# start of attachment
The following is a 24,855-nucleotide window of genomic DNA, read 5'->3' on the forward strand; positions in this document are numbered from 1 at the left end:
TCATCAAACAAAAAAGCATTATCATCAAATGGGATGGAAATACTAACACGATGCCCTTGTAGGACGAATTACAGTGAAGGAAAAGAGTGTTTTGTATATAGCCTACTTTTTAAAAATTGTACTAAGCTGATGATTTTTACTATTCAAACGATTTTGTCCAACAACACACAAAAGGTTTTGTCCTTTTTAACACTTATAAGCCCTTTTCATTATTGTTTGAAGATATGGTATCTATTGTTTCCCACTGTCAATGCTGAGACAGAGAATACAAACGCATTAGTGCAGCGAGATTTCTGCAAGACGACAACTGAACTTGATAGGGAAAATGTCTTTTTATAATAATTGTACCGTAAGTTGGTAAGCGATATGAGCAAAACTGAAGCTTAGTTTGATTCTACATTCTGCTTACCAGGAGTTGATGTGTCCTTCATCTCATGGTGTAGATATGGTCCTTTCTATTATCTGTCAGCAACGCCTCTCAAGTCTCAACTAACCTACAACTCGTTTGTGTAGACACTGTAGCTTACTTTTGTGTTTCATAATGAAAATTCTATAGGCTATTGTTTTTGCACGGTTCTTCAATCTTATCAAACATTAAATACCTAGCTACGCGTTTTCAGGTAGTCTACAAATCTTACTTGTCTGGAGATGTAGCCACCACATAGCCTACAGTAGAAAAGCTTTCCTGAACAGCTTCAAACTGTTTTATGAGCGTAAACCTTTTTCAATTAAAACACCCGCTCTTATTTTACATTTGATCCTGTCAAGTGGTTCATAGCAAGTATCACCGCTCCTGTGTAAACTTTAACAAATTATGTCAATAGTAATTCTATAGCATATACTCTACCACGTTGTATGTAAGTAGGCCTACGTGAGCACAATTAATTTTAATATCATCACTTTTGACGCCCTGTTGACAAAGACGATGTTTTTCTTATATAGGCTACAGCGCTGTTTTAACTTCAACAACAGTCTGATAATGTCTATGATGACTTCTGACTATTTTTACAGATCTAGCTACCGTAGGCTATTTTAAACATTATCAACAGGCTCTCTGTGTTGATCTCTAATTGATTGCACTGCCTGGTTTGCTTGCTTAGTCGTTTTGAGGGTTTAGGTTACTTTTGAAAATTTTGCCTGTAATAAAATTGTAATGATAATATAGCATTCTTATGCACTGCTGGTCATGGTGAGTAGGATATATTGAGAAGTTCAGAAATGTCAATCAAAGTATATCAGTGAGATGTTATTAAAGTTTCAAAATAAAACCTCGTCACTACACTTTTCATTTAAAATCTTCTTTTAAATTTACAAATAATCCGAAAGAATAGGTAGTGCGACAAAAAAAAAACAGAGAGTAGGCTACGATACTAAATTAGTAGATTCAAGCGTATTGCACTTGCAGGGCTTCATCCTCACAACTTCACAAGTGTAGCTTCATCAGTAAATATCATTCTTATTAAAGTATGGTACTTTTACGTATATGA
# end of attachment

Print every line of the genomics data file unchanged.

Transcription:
The following is a 24,855-nucleotide window of genomic DNA, read 5'->3' on the forward strand; positions in this document are numbered from 1 at the left end:
TCATCAAACAAAAAAGCATTATCATCAAATGGGATGGAAATACTAACACGATGCCCTTGTAGGACGAATTACAGTGAAGGAAAAGAGTGTTTTGTATATAGCCTACTTTTTAAAAATTGTACTAAGCTGATGATTTTTACTATTCAAACGATTTTGTCCAACAACACACAAAAGGTTTTGTCCTTTTTAACACTTATAAGCCCTTTTCATTATTGTTTGAAGATATGGTATCTATTGTTTCCCACTGTCAATGCTGAGACAGAGAATACAAACGCATTAGTGCAGCGAGATTTCTGCAAGACGACAACTGAACTTGATAGGGAAAATGTCTTTTTATAATAATTGTACCGTAAGTTGGTAAGCGATATGAGCAAAACTGAAGCTTAGTTTGATTCTACATTCTGCTTACCAGGAGTTGATGTGTCCTTCATCTCATGGTGTAGATATGGTCCTTTCTATTATCTGTCAGCAACGCCTCTCAAGTCTCAACTAACCTACAACTCGTTTGTGTAGACACTGTAGCTTACTTTTGTGTTTCATAATGAAAATTCTATAGGCTATTGTTTTTGCACGGTTCTTCAATCTTATCAAACATTAAATACCTAGCTACGCGTTTTCAGGTAGTCTACAAATCTTACTTGTCTGGAGATGTAGCCACCACATAGCCTACAGTAGAAAAGCTTTCCTGAACAGCTTCAAACTGTTTTATGAGCGTAAACCTTTTTCAATTAAAACACCCGCTCTTATTTTACATTTGATCCTGTCAAGTGGTTCATAGCAAGTATCACCGCTCCTGTGTAAACTTTAACAAATTATGTCAATAGTAATTCTATAGCATATACTCTACCACGTTGTATGTAAGTAGGCCTACGTGAGCACAATTAATTTTAATATCATCACTTTTGACGCCCTGTTGACAAAGACGATGTTTTTCTTATATAGGCTACAGCGCTGTTTTAACTTCAACAACAGTCTGATAATGTCTATGATGACTTCTGACTATTTTTACAGATCTAGCTACCGTAGGCTATTTTAAACATTATCAACAGGCTCTCTGTGTTGATCTCTAATTGATTGCACTGCCTGGTTTGCTTGCTTAGTCGTTTTGAGGGTTTAGGTTACTTTTGAAAATTTTGCCTGTAATAAAATTGTAATGATAATATAGCATTCTTATGCACTGCTGGTCATGGTGAGTAGGATATATTGAGAAGTTCAGAAATGTCAATCAAAGTATATCAGTGAGATGTTATTAAAGTTTCAAAATAAAACCTCGTCACTACACTTTTCATTTAAAATCTTCTTTTAAATTTACAAATAATCCGAAAGAATAGGTAGTGCGACAAAAAAAAAACAGAGAGTAGGCTACGATACTAAATTAGTAGATTCAAGCGTATTGCACTTGCAGGGCTTCATCCTCACAACTTCACAAGTGTAGCTTCATCAGTAAATATCATTCTTATTAAAGTATGGTACTTTTACGTATATGA